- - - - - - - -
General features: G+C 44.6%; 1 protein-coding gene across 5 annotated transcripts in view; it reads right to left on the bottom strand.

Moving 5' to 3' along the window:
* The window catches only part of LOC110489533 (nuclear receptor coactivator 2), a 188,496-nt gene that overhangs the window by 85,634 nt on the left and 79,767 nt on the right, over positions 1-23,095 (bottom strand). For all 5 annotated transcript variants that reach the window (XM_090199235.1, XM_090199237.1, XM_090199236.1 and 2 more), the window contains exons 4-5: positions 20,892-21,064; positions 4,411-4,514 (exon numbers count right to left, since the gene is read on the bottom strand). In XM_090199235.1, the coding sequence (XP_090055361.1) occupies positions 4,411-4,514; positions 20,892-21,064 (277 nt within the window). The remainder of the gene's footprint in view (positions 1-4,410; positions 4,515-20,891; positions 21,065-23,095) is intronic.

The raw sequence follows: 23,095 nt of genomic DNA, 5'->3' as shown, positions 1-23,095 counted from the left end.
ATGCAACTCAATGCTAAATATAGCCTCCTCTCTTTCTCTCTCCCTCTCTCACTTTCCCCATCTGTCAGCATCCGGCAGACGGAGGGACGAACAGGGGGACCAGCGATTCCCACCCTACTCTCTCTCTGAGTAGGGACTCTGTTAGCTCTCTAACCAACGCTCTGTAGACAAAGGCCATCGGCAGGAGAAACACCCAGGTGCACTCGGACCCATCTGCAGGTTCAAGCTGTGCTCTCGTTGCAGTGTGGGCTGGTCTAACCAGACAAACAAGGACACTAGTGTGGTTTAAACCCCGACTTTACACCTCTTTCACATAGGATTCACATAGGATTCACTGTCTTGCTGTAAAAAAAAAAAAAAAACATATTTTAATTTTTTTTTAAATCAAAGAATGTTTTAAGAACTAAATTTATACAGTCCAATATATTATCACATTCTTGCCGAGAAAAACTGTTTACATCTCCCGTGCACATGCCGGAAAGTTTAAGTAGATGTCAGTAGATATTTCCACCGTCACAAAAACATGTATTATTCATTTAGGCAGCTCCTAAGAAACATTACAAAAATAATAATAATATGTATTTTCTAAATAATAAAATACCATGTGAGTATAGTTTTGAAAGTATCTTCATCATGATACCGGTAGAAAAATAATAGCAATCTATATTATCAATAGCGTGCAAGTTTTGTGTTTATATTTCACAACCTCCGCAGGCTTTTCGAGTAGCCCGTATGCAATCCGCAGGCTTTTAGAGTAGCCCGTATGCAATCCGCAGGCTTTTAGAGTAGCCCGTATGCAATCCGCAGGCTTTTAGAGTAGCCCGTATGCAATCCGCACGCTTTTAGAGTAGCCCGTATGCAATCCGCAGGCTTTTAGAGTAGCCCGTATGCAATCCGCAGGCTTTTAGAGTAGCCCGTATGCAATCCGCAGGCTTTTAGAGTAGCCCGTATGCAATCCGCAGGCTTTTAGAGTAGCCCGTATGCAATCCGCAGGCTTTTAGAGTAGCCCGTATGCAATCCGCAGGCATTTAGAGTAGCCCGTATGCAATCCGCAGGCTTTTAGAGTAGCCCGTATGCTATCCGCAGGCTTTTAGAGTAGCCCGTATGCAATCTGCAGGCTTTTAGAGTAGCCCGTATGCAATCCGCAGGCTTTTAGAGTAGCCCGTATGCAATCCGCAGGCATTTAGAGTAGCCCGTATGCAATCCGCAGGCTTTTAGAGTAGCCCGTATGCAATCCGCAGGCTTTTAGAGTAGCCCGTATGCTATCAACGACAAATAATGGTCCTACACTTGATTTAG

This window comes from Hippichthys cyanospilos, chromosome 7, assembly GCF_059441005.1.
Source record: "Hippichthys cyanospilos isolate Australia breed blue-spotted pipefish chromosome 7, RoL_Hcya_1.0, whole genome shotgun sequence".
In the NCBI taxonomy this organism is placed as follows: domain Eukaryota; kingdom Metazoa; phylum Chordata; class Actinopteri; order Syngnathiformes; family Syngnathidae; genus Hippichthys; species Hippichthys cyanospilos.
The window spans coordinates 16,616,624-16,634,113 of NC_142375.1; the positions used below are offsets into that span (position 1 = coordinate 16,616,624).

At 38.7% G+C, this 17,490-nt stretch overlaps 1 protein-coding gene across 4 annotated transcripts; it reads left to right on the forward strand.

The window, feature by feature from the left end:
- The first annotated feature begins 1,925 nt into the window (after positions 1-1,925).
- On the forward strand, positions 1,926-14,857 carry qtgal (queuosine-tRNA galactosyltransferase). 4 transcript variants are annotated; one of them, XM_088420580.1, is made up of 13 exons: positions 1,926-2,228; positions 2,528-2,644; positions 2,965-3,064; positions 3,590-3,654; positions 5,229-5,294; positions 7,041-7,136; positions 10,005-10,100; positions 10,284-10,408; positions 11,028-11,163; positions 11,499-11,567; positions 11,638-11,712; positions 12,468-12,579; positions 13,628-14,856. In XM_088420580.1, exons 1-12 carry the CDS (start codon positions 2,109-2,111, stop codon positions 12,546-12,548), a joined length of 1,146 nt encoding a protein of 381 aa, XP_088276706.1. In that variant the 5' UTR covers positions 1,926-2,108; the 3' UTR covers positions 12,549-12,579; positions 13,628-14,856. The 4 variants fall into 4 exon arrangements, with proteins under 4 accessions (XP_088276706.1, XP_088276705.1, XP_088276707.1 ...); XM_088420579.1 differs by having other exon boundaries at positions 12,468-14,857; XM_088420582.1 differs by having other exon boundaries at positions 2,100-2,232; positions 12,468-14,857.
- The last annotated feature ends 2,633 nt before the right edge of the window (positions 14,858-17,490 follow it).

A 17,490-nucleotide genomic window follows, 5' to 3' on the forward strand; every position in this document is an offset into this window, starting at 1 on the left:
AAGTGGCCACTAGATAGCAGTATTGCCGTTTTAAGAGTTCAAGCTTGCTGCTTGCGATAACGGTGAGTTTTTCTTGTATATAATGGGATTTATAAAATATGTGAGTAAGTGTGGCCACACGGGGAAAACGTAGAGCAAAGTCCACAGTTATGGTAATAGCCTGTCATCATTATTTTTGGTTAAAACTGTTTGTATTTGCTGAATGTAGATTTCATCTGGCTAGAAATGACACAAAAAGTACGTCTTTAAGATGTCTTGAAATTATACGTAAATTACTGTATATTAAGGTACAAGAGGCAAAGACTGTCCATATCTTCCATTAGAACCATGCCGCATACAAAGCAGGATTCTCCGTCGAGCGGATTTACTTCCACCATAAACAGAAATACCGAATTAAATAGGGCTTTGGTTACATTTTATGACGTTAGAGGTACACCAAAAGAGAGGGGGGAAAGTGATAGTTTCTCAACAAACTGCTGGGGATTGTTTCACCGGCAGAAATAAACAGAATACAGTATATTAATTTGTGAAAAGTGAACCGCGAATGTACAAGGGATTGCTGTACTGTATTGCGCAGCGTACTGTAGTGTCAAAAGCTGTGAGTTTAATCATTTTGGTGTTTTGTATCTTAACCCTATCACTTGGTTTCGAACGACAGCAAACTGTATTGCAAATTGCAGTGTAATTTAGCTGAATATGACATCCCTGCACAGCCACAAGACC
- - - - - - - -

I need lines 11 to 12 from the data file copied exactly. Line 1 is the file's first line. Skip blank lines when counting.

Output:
The window, feature by feature from the left end:
- The first annotated feature begins 1,925 nt into the window (after positions 1-1,925).